Anna Kingsford: "...[vivisection] is, alone of all cruelties, protected by State legislation, although other and minor barbarisms are officially condemned. So long as the principle of cruelty is thus encouraged and kept alive by law, in the highest walks of science, all attempts to extirpate lesser cruelties must prove unavailing.... The present law of this country is a law manifestly unjust and cowardly. It attacks the dwarfs and respects the giants of cruelty. The poor man who, in the interests of his livelihood, accidentally overdrives his horse or his donkey, is punished by the very Legislature which protects the learned professor who systematically flays and burns alive scores of living creatures."
Ridiculous as it seems, Mr. Zola is invited by a government minister to stand on stage at the annual gathering of the Animal Protection Society at Cirque d'Hiver. Of the four thousand people present at the ceremony, twelve hundred receive citations, medals and awards for good deeds done for animals. Zola finally steps forward and stuns the room:
"Thank you, animals, from the bottom of my heart and my imagination, all of you whom I put in my books. You are my family. I still see you galloping after the thousands of human creatures I put into the world, and this gives me pleasure, and I'm happy to have reserved your places in this immense ark."
What does it even mean to thank your own fictional animals? The SPA may be as soft and toothless an organization as they come, yet I imagine not one member in attendance could believe what they heard.
Is it a case of madness, Mr. Zola, your retreat to utopianism after all those fact-finding missions? Are fictional animals and pets the recipients of your charity because neither requires you to leave your chair? Zola, to the crowd:
"Let's love animals because they are the sketch, the experiment, the trial-and-error from which humans have emerged, with our relative perfection. Let's love them because they are born, suffer, and die just as we do. Let's love them because they are our older sisters, disabled and unfinished, without language to tell us their pains, without reason to make use of their gifts. Let's love them because we are the most intelligent, which has made us strongest. Let's love them in the name of fraternity and justice, to honor the creator in them, to respect the work of life and give our blood triumph, the red blood that is the same in their veins as in ours."
Oh, right, the blood.
To study morals, volition, love, intelligence, emotions, open up the bodies.
Claude Bernard, Leçons sur les Phénomènes de la Vie: "The most common experimental procedure to determine the functions of organs is to remove or destroy them, slowly or acutely…. This procedure of destruction or ablation... has been applied on a vast scale in the study of the nervous system."
Leaves disintegrate as the weather turns. A flood brings up bones. If the cemetery gets too populated, I've heard they'll move us down to the vaults with the other skulls and leg bones, all in rows. Empire of the Dead. The noises follow the stairway down into the ground and the lives layered beneath.
Anna Kingsford: "There is a complete contrast between the free sacrifice of oneself for the good of others and the enforced sacrifice of others for the good of oneself."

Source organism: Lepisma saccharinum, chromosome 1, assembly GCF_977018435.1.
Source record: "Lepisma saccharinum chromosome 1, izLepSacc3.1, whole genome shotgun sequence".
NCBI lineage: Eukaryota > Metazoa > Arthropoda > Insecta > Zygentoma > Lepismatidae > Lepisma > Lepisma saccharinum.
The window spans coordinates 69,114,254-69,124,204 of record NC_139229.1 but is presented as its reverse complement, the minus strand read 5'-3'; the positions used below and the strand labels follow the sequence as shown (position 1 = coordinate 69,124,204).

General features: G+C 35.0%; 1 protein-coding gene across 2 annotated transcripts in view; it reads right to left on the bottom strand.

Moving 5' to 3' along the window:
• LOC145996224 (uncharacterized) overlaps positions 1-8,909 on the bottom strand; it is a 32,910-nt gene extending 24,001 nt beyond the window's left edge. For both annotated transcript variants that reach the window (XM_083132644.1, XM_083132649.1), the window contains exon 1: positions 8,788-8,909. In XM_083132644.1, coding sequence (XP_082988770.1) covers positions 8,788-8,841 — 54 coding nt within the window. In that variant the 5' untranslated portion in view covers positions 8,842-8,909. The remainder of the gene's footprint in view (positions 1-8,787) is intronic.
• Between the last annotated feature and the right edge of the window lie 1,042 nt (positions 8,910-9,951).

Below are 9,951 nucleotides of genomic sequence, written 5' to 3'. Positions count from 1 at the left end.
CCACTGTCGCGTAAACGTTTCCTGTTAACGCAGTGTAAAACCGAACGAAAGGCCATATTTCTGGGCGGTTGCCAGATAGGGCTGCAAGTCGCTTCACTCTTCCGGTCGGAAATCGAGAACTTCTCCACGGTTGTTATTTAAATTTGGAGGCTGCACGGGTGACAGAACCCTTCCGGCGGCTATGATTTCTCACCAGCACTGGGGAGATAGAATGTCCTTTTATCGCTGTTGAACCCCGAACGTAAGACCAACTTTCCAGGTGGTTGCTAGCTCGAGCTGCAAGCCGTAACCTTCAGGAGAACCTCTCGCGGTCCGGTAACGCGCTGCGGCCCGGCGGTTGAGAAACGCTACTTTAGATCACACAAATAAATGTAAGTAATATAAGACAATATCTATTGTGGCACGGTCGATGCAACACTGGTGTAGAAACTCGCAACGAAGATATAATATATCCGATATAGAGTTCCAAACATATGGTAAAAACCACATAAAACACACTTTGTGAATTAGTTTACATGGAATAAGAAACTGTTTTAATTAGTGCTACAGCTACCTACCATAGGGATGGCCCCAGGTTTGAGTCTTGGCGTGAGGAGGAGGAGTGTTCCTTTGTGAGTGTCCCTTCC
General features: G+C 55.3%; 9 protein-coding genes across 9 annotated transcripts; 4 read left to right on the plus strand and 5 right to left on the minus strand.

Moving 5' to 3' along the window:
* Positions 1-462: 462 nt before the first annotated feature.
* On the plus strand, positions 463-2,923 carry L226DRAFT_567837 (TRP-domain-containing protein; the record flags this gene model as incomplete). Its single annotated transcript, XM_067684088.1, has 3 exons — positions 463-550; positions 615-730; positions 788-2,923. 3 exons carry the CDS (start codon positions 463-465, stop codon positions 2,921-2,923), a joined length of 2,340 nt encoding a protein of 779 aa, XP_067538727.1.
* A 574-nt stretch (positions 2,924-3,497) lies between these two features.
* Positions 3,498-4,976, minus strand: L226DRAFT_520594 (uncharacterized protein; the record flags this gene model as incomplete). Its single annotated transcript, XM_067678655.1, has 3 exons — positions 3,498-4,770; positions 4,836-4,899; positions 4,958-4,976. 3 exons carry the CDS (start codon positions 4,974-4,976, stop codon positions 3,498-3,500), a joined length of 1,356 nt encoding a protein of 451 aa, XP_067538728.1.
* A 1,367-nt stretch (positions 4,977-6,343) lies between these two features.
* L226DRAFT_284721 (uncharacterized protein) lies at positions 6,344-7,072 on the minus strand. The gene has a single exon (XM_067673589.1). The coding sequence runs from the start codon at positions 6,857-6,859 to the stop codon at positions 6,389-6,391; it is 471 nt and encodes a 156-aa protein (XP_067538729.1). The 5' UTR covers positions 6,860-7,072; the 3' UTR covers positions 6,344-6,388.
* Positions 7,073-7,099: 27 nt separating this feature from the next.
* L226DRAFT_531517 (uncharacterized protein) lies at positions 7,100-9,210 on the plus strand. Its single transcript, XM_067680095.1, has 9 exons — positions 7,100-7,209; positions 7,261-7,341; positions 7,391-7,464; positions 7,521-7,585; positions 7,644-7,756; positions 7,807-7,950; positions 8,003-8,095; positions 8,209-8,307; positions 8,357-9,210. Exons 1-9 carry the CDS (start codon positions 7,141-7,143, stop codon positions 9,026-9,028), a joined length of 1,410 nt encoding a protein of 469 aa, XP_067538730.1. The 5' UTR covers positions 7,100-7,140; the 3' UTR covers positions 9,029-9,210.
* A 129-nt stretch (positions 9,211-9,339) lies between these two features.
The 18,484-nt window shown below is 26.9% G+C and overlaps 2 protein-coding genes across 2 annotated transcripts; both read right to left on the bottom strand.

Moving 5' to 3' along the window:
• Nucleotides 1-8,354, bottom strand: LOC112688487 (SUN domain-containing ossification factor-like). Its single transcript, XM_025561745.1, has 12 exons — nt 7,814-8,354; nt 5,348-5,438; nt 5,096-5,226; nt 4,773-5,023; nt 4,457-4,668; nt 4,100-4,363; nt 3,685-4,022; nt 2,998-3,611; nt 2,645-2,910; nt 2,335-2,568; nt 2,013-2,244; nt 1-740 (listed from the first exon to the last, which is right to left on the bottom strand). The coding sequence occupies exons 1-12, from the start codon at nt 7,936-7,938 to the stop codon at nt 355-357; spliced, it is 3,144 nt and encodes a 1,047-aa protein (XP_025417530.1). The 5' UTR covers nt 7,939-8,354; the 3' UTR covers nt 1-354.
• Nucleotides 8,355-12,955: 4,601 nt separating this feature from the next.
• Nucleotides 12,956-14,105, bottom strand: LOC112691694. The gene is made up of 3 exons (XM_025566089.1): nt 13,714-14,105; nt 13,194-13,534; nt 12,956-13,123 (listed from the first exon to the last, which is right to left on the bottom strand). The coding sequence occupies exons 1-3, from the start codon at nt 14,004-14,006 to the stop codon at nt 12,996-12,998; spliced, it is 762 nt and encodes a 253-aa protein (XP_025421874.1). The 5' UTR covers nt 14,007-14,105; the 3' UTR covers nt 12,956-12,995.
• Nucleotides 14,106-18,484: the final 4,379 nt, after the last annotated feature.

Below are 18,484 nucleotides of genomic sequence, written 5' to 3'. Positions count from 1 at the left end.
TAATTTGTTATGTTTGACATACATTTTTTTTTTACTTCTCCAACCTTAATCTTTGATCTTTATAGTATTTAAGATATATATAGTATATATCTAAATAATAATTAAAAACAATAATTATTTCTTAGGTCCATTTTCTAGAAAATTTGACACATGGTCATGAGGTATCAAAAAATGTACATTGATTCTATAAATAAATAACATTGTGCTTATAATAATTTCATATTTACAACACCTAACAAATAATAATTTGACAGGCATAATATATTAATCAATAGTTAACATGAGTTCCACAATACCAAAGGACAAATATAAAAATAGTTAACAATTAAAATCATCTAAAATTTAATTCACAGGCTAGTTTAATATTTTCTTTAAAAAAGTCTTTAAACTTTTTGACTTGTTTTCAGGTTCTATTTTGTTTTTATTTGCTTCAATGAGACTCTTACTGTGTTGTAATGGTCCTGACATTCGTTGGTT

What other city dances right on top of its ancestors? But the catacomb tunnels are unstable and there's a limit to what can be built on top. Listen to the water moistening the roots. History paintings, in all their academic or naturalist splendor, wash away in swirls of color. Baudelaire: "Romanticism is found neither in the choice of subject nor the exact truth, but in a way of feeling..."
What becomes of characters cut from their plot?
Ladies, open the curtain and close the curtain and take the stages. "Fanny, you've done just about enough," they beg, as we rehearse more songs, relating offstage events, keeping tabs on who's who, and when and where. A chorus perfects the audience, seeing the tensions between the hero and himself. But which experiences can't be described? Which looks won't be returned? Whose pain will be turned into spiritual or scientific content, or fall outside the story altogether?
The chorus tries to tell. Suffering that isn't too absurd we turn into history or blame on fate. But absurdity is a force that moves us to riot harder, stream up through the spectators with hair on fire. Composed of strays, the chorus protects its own, while another fire burns through the understory at the border—opening up light. The dragons rise out of thickest smoke, making unfamiliar gestures before disappearing into the past. It's night, and neighbors pull up their coverlets, arrange their pillows, try to sleep.
Like the hundreds of dogs in Claude's poison oven experiments, Émile Zola dies of carbon monoxide poisoning from a blocked chimney.
Wars become other wars, battles other battles, and Claude's old student EJ Marey's institute in the Bois de Boulogne is absorbed into a nearby tennis complex. Don't worry, they leave his statue near the courts.
Anna Kingsford you stand ghostlike, statueless, on busy Paris streets:
"The fact of even calling something ‘the spirit of the century' implies its subordination to public opinion. You are the public, have an opinion!"
Thalia Field's previous works include Bird Lovers, Backyard (New Directions, 2010), Ululu (Clown Shrapnel, 2007), and Incarnate: Story Material (New Directions, 2004). She teaches interdisciplinary arts in the Literary Arts program at Brown University.